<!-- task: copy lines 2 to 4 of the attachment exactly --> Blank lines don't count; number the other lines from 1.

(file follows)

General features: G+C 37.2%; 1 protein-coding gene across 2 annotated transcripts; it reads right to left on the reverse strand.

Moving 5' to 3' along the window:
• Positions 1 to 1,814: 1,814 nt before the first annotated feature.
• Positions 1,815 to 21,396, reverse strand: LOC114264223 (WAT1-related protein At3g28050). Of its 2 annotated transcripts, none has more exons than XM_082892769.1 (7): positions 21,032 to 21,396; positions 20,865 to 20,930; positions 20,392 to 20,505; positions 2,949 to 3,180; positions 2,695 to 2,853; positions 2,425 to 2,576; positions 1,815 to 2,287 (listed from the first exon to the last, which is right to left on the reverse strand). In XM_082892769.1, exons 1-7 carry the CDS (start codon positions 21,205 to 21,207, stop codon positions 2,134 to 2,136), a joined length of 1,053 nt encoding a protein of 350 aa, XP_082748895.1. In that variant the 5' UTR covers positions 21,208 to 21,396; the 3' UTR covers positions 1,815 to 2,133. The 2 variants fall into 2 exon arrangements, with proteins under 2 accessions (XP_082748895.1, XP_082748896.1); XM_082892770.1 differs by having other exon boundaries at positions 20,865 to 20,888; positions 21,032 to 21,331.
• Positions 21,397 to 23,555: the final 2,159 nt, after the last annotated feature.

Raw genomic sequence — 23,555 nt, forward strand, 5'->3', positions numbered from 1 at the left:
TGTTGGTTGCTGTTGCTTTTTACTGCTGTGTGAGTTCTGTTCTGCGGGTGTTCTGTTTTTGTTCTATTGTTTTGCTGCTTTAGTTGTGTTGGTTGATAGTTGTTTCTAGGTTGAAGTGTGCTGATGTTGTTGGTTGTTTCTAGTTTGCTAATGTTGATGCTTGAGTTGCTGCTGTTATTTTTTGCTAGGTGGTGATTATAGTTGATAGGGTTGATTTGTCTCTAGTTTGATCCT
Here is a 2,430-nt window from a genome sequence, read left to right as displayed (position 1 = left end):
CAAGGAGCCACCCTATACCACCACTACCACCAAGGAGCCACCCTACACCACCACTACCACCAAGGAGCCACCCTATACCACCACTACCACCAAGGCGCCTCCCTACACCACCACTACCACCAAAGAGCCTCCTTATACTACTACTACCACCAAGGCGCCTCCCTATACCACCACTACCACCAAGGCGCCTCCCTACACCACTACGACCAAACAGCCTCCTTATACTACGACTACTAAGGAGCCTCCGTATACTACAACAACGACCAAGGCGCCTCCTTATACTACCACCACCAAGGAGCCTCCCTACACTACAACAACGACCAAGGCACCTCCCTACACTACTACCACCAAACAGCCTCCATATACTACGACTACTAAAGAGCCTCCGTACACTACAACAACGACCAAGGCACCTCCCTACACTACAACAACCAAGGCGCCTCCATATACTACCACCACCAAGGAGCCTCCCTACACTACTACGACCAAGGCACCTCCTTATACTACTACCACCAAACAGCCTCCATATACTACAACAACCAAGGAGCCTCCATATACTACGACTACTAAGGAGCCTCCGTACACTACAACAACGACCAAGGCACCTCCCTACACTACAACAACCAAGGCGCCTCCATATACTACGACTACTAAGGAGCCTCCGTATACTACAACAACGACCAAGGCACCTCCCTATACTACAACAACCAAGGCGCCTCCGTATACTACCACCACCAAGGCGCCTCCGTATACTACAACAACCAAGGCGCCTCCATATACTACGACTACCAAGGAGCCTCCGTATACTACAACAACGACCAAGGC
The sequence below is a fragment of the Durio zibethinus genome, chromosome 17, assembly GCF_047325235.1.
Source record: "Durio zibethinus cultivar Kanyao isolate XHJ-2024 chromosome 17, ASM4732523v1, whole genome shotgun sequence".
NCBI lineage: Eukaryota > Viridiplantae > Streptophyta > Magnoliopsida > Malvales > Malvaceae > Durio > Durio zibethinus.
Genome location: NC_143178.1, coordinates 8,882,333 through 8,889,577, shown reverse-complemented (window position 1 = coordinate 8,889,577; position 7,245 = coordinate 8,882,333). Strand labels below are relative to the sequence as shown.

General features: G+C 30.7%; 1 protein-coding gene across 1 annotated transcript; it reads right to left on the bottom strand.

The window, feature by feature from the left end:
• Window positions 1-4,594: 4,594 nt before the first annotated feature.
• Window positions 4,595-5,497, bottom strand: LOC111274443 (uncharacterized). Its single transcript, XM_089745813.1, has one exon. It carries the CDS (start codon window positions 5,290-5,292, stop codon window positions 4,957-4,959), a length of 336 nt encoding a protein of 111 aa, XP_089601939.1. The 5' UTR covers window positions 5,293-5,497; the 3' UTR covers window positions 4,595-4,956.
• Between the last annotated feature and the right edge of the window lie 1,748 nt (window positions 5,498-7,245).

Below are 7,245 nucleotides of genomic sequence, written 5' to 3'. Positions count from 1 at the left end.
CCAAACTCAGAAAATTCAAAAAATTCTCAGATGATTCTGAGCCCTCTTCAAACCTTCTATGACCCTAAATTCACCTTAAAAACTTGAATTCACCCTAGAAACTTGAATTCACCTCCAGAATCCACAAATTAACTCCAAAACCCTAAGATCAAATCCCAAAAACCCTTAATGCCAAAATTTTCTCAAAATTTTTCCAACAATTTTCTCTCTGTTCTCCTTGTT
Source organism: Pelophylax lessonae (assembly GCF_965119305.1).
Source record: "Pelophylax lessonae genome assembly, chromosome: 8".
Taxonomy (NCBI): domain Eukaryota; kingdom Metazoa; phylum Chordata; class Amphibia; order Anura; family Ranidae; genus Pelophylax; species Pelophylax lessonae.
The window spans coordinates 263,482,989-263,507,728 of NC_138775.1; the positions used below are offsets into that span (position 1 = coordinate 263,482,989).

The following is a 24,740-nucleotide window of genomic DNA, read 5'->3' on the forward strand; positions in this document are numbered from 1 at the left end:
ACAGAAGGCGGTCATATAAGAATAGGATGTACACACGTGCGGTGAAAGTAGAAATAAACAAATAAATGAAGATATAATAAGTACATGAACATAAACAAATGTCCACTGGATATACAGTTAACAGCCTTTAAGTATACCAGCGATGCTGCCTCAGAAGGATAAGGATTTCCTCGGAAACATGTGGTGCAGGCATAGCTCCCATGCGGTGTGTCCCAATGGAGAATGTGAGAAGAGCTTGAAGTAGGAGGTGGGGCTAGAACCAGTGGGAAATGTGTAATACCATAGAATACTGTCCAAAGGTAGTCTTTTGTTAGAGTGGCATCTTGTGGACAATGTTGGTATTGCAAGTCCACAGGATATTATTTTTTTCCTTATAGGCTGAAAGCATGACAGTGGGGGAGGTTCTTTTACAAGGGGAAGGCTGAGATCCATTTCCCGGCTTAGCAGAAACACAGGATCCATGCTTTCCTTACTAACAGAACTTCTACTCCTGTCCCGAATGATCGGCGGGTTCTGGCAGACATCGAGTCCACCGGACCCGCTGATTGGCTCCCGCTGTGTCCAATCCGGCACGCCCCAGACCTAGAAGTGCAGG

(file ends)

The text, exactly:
Moving 5' to 3' along the window:
• Positions 1 to 1,814: 1,814 nt before the first annotated feature.
• Positions 1,815 to 21,396, reverse strand: LOC114264223 (WAT1-related protein At3g28050). Of its 2 annotated transcripts, none has more exons than XM_082892769.1 (7): positions 21,032 to 21,396; positions 20,865 to 20,930; positions 20,392 to 20,505; positions 2,949 to 3,180; positions 2,695 to 2,853; positions 2,425 to 2,576; positions 1,815 to 2,287 (listed from the first exon to the last, which is right to left on the reverse strand). In XM_082892769.1, exons 1-7 carry the CDS (start codon positions 21,205 to 21,207, stop codon positions 2,134 to 2,136), a joined length of 1,053 nt encoding a protein of 350 aa, XP_082748895.1. In that variant the 5' UTR covers positions 21,208 to 21,396; the 3' UTR covers positions 1,815 to 2,133. The 2 variants fall into 2 exon arrangements, with proteins under 2 accessions (XP_082748895.1, XP_082748896.1); XM_082892770.1 differs by having other exon boundaries at positions 20,865 to 20,888; positions 21,032 to 21,331.